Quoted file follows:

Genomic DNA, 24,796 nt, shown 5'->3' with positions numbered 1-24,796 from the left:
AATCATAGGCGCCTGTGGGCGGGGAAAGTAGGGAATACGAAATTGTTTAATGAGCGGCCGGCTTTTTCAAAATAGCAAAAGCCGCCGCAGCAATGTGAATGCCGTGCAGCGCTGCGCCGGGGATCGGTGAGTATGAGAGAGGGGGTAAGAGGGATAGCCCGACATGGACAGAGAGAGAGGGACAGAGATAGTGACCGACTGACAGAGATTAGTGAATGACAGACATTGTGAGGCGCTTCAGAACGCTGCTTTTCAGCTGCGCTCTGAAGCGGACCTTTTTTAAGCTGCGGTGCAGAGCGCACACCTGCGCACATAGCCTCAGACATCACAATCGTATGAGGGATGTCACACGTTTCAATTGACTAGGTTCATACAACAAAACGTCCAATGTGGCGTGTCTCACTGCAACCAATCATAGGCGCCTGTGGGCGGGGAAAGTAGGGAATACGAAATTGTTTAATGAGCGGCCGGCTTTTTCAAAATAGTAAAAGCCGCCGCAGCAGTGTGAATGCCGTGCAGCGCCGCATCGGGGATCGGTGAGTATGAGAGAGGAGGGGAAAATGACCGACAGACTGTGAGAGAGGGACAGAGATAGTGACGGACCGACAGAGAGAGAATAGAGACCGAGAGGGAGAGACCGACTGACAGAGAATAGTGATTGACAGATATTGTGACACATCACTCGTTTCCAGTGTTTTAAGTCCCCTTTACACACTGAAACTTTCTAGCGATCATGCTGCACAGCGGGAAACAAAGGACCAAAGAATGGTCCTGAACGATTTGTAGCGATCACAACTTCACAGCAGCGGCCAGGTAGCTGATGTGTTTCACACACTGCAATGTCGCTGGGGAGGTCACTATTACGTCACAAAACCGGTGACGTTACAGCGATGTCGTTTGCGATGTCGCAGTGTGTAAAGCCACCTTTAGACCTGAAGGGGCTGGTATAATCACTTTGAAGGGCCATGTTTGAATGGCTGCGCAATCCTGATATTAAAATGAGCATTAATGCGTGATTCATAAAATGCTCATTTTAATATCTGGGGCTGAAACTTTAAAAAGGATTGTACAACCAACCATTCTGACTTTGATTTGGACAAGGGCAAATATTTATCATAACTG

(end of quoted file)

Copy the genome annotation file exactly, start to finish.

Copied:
Genomic DNA, 24,796 nt, shown 5'->3' with positions numbered 1-24,796 from the left:
AATCATAGGCGCCTGTGGGCGGGGAAAGTAGGGAATACGAAATTGTTTAATGAGCGGCCGGCTTTTTCAAAATAGCAAAAGCCGCCGCAGCAATGTGAATGCCGTGCAGCGCTGCGCCGGGGATCGGTGAGTATGAGAGAGGGGGTAAGAGGGATAGCCCGACATGGACAGAGAGAGAGGGACAGAGATAGTGACCGACTGACAGAGATTAGTGAATGACAGACATTGTGAGGCGCTTCAGAACGCTGCTTTTCAGCTGCGCTCTGAAGCGGACCTTTTTTAAGCTGCGGTGCAGAGCGCACACCTGCGCACATAGCCTCAGACATCACAATCGTATGAGGGATGTCACACGTTTCAATTGACTAGGTTCATACAACAAAACGTCCAATGTGGCGTGTCTCACTGCAACCAATCATAGGCGCCTGTGGGCGGGGAAAGTAGGGAATACGAAATTGTTTAATGAGCGGCCGGCTTTTTCAAAATAGTAAAAGCCGCCGCAGCAGTGTGAATGCCGTGCAGCGCCGCATCGGGGATCGGTGAGTATGAGAGAGGAGGGGAAAATGACCGACAGACTGTGAGAGAGGGACAGAGATAGTGACGGACCGACAGAGAGAGAATAGAGACCGAGAGGGAGAGACCGACTGACAGAGAATAGTGATTGACAGATATTGTGACACATCACTCGTTTCCAGTGTTTTAAGTCCCCTTTACACACTGAAACTTTCTAGCGATCATGCTGCACAGCGGGAAACAAAGGACCAAAGAATGGTCCTGAACGATTTGTAGCGATCACAACTTCACAGCAGCGGCCAGGTAGCTGATGTGTTTCACACACTGCAATGTCGCTGGGGAGGTCACTATTACGTCACAAAACCGGTGACGTTACAGCGATGTCGTTTGCGATGTCGCAGTGTGTAAAGCCACCTTTAGACCTGAAGGGGCTGGTATAATCACTTTGAAGGGCCATGTTTGAATGGCTGCGCAATCCTGATATTAAAATGAGCATTAATGCGTGATTCATAAAATGCTCATTTTAATATCTGGGGCTGAAACTTTAAAAAGGATTGTACAACCAACCATTCTGACTTTGATTTGGACAAGGGCAAATATTTATCATAACTG